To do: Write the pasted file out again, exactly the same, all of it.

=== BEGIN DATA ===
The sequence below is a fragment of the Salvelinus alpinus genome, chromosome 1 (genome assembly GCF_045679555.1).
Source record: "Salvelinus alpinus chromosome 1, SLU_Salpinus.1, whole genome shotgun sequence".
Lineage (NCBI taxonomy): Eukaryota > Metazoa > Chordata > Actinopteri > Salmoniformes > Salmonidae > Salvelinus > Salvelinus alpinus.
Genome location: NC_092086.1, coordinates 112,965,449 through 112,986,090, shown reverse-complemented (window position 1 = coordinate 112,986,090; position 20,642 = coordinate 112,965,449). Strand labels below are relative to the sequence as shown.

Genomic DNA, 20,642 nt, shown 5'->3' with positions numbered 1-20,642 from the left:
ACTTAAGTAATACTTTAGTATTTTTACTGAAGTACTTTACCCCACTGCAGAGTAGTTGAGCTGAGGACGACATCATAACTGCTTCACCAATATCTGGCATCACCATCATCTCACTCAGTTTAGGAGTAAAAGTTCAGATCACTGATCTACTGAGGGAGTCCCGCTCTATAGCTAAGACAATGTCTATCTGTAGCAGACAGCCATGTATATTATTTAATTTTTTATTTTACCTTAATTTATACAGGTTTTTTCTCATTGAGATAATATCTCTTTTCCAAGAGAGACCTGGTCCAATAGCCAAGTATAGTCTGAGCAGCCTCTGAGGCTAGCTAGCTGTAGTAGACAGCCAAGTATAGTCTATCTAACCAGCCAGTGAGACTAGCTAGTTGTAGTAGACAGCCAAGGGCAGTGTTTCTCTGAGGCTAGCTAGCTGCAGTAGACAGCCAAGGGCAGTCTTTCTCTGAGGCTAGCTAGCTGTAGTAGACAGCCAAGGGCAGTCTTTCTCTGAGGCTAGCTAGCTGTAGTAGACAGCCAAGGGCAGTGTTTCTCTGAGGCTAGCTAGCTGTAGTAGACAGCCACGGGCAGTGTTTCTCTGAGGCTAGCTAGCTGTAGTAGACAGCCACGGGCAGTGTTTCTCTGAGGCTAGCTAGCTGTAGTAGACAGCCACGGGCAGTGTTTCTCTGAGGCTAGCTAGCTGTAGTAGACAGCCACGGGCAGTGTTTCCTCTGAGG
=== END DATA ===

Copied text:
The sequence below is a fragment of the Salvelinus alpinus genome, chromosome 1 (genome assembly GCF_045679555.1).
Source record: "Salvelinus alpinus chromosome 1, SLU_Salpinus.1, whole genome shotgun sequence".
Lineage (NCBI taxonomy): Eukaryota > Metazoa > Chordata > Actinopteri > Salmoniformes > Salmonidae > Salvelinus > Salvelinus alpinus.
Genome location: NC_092086.1, coordinates 112,965,449 through 112,986,090, shown reverse-complemented (window position 1 = coordinate 112,986,090; position 20,642 = coordinate 112,965,449). Strand labels below are relative to the sequence as shown.

Genomic DNA, 20,642 nt, shown 5'->3' with positions numbered 1-20,642 from the left:
ACTTAAGTAATACTTTAGTATTTTTACTGAAGTACTTTACCCCACTGCAGAGTAGTTGAGCTGAGGACGACATCATAACTGCTTCACCAATATCTGGCATCACCATCATCTCACTCAGTTTAGGAGTAAAAGTTCAGATCACTGATCTACTGAGGGAGTCCCGCTCTATAGCTAAGACAATGTCTATCTGTAGCAGACAGCCATGTATATTATTTAATTTTTTATTTTACCTTAATTTATACAGGTTTTTTCTCATTGAGATAATATCTCTTTTCCAAGAGAGACCTGGTCCAATAGCCAAGTATAGTCTGAGCAGCCTCTGAGGCTAGCTAGCTGTAGTAGACAGCCAAGTATAGTCTATCTAACCAGCCAGTGAGACTAGCTAGTTGTAGTAGACAGCCAAGGGCAGTGTTTCTCTGAGGCTAGCTAGCTGCAGTAGACAGCCAAGGGCAGTCTTTCTCTGAGGCTAGCTAGCTGTAGTAGACAGCCAAGGGCAGTCTTTCTCTGAGGCTAGCTAGCTGTAGTAGACAGCCAAGGGCAGTGTTTCTCTGAGGCTAGCTAGCTGTAGTAGACAGCCACGGGCAGTGTTTCTCTGAGGCTAGCTAGCTGTAGTAGACAGCCACGGGCAGTGTTTCTCTGAGGCTAGCTAGCTGTAGTAGACAGCCACGGGCAGTGTTTCTCTGAGGCTAGCTAGCTGTAGTAGACAGCCACGGGCAGTGTTTCCTCTGAGG